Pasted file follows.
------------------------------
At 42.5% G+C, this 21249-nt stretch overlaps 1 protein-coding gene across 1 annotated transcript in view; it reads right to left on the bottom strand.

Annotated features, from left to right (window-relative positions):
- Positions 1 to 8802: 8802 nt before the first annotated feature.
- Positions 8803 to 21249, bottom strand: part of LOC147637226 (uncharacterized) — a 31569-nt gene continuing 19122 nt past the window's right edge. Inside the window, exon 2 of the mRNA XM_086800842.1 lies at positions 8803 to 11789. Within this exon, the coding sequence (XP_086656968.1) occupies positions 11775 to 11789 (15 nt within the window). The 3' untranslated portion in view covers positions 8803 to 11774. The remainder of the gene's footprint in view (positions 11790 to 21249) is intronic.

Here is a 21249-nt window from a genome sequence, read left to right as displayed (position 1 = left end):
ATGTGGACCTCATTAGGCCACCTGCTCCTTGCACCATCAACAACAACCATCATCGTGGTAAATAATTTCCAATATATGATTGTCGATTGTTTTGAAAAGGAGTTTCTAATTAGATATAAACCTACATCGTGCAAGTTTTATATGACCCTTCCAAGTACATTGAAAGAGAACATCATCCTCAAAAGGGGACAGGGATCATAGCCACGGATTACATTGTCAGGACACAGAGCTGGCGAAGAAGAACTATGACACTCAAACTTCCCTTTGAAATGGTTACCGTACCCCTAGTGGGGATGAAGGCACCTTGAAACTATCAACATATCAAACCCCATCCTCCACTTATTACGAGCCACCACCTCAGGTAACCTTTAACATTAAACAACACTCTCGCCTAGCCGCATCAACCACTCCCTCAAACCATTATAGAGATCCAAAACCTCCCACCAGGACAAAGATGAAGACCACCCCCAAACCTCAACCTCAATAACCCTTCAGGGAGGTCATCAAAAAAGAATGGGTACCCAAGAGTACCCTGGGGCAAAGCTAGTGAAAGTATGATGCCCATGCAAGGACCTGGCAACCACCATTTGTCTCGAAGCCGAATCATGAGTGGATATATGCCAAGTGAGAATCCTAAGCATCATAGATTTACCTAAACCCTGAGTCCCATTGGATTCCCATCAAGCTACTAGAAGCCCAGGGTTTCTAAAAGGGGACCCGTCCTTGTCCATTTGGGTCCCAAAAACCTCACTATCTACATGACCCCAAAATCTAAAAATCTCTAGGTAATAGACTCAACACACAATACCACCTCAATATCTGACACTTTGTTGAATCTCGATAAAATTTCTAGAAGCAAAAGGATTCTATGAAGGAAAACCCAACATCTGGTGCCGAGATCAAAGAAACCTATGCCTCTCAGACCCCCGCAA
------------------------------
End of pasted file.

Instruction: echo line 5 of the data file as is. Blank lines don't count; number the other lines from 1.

Here is a 21249-nt window from a genome sequence, read left to right as displayed (position 1 = left end):